Friday, May 31, 2013

Corpse Run Console Edition

There has been a lot of hoopla over the Xbox One announcement. I think even governments are starting to get jealous of its monitoring capabilities and leering privacy concerns. I have been struggling with the recent announcement myself and figured I would rant about it a little. I am sure you won't mind.

The thing that disturbs me most is that I am not the target audience for the Xbox One even through I have stood in line for every version at launch and was a day one member of the service. When Microsoft announced the Xbox I knew they would be a force in the gaming industry, and supported the platform heavily. I am an older gamer with a family of gamers, and in turn have 3 consoles and 4 roaming profiles under my roof. I will admit this may not be a typical scenario, but I wager it is not rare and will become more common in future generations.

There are a lot things about the Xbox One that lead to major problems in my ability to use the device. First of which is I do not game on a large TV: whether PC or Console Gaming I play on my desktop monitor. Not to say it is a small screen, but there is competition on the many screens in my house whether someone else wants to watch TV, use a computer or play a console. Although we are in the same room, only in a small number of circumstances are anyone doing the same thing at the same time: sometimes we maybe even more than one.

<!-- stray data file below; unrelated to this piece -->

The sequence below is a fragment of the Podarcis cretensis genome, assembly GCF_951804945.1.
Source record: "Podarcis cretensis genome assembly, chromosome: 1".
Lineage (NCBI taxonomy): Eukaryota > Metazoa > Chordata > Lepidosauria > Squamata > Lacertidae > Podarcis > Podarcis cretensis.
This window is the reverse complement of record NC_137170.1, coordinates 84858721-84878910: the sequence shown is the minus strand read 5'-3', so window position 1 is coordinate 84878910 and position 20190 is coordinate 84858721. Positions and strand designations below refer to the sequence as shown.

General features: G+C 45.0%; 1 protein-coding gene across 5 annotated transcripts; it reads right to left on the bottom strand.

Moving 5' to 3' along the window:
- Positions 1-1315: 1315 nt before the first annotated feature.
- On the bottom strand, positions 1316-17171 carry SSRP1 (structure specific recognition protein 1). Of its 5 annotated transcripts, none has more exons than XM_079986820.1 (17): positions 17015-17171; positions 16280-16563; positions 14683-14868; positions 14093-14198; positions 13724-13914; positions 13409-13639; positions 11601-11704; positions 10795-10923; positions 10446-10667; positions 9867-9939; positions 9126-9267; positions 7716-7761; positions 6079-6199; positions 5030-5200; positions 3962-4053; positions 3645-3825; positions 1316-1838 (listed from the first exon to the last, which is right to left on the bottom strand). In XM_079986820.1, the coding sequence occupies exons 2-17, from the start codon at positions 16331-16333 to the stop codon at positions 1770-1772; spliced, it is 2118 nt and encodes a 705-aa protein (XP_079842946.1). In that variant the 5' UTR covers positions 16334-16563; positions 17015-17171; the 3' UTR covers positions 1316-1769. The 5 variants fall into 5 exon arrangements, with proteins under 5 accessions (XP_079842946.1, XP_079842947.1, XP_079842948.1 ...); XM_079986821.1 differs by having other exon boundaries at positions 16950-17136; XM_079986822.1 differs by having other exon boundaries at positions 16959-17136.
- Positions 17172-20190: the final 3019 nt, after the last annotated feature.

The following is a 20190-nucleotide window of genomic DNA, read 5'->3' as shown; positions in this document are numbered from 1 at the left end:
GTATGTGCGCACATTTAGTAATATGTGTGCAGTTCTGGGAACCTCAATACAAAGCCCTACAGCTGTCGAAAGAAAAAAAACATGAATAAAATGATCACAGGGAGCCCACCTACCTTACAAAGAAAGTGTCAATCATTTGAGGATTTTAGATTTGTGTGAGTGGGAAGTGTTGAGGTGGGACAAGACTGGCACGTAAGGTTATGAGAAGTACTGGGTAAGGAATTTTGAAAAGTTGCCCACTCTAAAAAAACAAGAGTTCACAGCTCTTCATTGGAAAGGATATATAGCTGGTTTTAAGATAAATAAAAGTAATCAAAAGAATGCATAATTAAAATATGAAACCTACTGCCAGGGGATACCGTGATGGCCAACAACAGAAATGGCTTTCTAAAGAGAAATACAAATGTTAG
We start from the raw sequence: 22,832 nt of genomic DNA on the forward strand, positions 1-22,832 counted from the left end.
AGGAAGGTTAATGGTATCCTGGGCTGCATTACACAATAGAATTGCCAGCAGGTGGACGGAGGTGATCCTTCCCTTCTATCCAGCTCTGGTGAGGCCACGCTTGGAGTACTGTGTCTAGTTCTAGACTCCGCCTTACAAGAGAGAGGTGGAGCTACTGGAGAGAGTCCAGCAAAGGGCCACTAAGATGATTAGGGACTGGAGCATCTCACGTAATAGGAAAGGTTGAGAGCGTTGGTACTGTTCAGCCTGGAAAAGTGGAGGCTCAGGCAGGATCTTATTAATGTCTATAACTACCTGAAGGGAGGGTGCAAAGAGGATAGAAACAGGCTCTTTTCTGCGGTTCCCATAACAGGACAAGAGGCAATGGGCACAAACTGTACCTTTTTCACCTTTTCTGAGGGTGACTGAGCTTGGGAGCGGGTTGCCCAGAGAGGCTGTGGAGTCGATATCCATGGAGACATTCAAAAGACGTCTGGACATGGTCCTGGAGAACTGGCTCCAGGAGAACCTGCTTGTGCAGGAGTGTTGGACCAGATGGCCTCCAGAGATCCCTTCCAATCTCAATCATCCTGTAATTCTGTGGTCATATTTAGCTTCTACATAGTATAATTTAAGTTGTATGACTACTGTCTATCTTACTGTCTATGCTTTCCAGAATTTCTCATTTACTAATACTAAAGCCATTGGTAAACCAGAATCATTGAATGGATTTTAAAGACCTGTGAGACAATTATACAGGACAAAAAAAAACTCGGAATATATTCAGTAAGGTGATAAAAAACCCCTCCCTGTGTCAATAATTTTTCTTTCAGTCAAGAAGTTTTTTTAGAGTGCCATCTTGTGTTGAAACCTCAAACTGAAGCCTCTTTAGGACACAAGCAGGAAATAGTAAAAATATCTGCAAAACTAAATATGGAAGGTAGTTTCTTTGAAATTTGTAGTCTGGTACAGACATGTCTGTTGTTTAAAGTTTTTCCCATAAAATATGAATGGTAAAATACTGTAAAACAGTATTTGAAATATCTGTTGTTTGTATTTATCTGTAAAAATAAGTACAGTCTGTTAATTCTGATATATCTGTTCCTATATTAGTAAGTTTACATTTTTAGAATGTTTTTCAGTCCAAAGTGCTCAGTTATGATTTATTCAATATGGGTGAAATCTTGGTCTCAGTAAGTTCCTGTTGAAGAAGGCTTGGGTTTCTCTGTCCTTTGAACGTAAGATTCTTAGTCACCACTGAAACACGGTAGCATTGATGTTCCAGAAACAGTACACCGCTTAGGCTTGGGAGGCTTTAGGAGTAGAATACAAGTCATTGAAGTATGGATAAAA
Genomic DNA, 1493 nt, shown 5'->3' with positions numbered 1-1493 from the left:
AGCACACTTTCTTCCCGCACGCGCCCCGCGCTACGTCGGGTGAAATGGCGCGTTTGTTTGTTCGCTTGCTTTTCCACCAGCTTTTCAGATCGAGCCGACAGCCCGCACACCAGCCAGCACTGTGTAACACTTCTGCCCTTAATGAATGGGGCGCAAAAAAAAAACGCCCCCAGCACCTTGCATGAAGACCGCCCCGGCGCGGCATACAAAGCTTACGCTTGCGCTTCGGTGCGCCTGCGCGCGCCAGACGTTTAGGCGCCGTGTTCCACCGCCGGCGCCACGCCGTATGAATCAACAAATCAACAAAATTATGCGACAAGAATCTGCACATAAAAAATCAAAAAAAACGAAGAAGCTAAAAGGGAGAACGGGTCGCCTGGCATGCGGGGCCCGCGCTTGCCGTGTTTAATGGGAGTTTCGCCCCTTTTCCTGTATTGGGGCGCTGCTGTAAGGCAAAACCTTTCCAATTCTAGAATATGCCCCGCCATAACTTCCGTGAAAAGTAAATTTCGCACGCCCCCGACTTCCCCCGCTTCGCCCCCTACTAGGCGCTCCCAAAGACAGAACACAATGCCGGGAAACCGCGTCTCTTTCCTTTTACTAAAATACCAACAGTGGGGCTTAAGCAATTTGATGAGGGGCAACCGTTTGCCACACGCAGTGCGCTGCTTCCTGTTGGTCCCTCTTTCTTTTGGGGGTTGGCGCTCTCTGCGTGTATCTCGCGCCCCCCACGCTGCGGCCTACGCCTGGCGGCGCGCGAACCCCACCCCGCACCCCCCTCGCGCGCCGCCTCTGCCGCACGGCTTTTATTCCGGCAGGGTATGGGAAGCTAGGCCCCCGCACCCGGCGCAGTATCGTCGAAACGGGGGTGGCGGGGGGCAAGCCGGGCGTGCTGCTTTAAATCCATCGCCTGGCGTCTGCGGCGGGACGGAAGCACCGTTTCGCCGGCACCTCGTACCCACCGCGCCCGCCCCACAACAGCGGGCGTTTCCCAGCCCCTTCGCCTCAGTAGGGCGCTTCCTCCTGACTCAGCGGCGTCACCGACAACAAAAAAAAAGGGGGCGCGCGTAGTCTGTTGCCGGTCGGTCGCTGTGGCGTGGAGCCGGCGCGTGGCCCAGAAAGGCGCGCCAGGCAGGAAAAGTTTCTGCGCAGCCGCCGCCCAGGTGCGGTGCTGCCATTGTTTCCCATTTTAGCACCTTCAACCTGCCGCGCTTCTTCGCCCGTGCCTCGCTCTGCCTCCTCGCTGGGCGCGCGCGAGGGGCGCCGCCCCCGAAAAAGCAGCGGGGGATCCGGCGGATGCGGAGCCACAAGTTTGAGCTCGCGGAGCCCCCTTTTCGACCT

This leads to use all being very close to our screens which is not what the Xbox One is designed for. All privacy issues aside mandatory Kinect is a killer in this situation. I own a Kinect and dig motion controls and other features, but it requires a certain environment. 99% of my game time is spent wearing headphone in a loud environment playing on a desk through a computer monitor. The only place I could put the Kinect would have it staring at my check and would block the bottom portion of my screen. The new Kinect would have to be a lot better than the current one to work like this: assuming I was willing to obstruct my view and wanted it monitoring me and the room I sit in. Although the features might be nice in the right environment making it mandatory just means I am excluded from using it.

The DRM issues with the Xbox One is another hurdle that I would need to overcome. Currently it sounds like games will be linked to your Xbox Live account which will be verified via Kinect. Hopefully there will be a "family" option because I cannot afford to buy 4 copies of a game so 4 different Xbox Live accounts in my house can play it. I will simply move gaming to another format that is more sharing friendly. If I did stay with Microsoft under these conditions I would definitely be buying less different games since I would have to buy multiples of the same games.